Vancouver Community Library receives design award

By Tom Vogt, Columbian science, military & history reporter

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The Vancouver Community Library is one of 87 structures in the world honored in an awards program that includes designs from 2010 through 2012.

The library, which opened to the public on July 17, 2011, was selected by the Chicago Athenaeum Museum of Architecture and Design.

The library's designers at The Miller Hull Partnership in Seattle submitted the project in the American Architecture Awards competition.

According to the museum's website, its Distinguished Building and Urbanism Awards Program honors "the best, new significant buildings and landscape and planning projects designed and/or built in the United States."

Building types and categories include corporate headquarters and office facilities, retail, hospitality, institutional, health care, government, transportation, educational and residential projects.

Among the other 86 projects honored are the National September 11 Memorial in New York City and the National World War II Museum (Phase 1) in New Orleans.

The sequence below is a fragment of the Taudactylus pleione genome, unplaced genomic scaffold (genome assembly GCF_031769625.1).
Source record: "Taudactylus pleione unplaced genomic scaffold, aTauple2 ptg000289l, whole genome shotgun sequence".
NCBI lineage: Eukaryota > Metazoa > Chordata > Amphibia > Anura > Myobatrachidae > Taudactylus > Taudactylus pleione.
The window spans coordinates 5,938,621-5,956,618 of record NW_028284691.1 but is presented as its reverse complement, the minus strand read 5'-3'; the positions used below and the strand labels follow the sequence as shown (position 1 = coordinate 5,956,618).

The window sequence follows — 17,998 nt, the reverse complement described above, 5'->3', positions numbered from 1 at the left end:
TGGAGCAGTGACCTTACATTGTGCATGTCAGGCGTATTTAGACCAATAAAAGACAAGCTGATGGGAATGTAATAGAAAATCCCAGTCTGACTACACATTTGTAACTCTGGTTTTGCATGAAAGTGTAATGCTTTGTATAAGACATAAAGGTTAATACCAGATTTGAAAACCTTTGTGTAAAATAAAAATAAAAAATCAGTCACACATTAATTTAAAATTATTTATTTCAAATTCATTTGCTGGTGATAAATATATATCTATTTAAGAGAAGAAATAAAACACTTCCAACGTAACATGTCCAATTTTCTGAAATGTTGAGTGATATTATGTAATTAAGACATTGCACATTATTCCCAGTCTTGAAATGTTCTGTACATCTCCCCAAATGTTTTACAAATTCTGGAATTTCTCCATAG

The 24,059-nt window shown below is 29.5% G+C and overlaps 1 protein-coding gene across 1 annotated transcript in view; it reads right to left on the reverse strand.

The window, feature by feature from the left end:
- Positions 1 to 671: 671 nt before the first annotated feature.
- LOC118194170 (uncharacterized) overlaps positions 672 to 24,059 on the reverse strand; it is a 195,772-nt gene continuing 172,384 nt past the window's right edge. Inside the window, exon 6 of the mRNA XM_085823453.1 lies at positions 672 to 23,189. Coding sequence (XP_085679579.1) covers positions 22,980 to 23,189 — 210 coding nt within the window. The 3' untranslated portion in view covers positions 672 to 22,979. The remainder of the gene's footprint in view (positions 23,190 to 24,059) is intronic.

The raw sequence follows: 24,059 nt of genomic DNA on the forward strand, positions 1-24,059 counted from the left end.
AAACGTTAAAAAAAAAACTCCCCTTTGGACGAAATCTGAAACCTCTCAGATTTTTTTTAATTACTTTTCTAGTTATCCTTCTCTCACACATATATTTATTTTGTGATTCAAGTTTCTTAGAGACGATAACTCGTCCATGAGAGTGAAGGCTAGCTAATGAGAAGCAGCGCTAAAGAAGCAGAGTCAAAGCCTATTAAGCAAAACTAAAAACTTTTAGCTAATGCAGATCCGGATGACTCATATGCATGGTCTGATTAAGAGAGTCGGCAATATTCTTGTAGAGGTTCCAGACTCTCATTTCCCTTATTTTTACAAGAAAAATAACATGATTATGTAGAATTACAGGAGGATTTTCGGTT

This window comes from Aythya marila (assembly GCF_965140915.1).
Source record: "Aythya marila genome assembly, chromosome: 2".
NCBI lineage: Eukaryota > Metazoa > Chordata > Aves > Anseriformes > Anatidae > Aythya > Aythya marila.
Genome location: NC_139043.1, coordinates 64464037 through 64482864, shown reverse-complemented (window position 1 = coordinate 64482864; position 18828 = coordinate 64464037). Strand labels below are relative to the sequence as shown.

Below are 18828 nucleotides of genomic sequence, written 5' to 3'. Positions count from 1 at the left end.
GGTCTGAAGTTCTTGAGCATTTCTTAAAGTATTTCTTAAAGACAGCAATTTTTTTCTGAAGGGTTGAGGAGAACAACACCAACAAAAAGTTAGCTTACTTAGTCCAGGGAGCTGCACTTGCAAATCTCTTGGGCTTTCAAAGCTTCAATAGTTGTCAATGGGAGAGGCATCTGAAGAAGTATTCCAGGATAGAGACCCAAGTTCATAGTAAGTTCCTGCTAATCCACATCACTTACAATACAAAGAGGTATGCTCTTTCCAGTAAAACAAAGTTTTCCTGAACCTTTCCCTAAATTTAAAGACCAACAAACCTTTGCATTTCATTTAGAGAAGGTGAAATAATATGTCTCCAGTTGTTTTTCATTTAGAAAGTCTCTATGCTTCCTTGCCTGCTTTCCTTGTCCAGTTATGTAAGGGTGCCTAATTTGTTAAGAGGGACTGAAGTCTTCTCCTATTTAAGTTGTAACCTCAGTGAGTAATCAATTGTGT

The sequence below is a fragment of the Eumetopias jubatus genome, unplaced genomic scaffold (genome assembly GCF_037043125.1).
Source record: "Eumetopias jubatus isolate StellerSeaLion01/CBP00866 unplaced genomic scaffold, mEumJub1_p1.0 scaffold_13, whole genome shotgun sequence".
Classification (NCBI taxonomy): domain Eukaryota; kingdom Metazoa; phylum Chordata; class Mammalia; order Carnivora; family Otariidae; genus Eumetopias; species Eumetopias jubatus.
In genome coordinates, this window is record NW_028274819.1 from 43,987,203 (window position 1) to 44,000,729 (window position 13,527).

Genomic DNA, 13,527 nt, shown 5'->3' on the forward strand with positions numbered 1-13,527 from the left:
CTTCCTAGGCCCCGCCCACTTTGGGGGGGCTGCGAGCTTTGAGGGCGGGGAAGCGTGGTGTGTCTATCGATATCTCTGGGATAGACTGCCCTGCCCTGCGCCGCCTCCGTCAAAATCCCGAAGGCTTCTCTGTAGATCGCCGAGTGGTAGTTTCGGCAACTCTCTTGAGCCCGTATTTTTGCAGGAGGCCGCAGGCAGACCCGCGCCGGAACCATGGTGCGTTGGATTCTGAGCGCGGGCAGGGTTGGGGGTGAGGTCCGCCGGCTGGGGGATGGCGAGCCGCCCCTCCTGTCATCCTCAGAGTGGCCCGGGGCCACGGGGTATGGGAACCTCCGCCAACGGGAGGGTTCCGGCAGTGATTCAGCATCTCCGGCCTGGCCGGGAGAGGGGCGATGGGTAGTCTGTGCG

The 83,000-square-foot flagship branch of the Fort Vancouver Regional Library District cost about $38 million.

Earlier, The Miller Hull Partnership received one of just four 2011 Honor Awards for Washington Architecture from the AIA Seattle, an affiliate of the American Institute of Architects. About 140 projects were submitted for the Washington design competition.

The library at 901 C St. also has been awarded LEED Gold certification as an energy-efficient, environmentally friendly facility.

Tom Vogt: 360-735-4558; http://www.twitter.com/col_history;tom.vogt@columbian.com.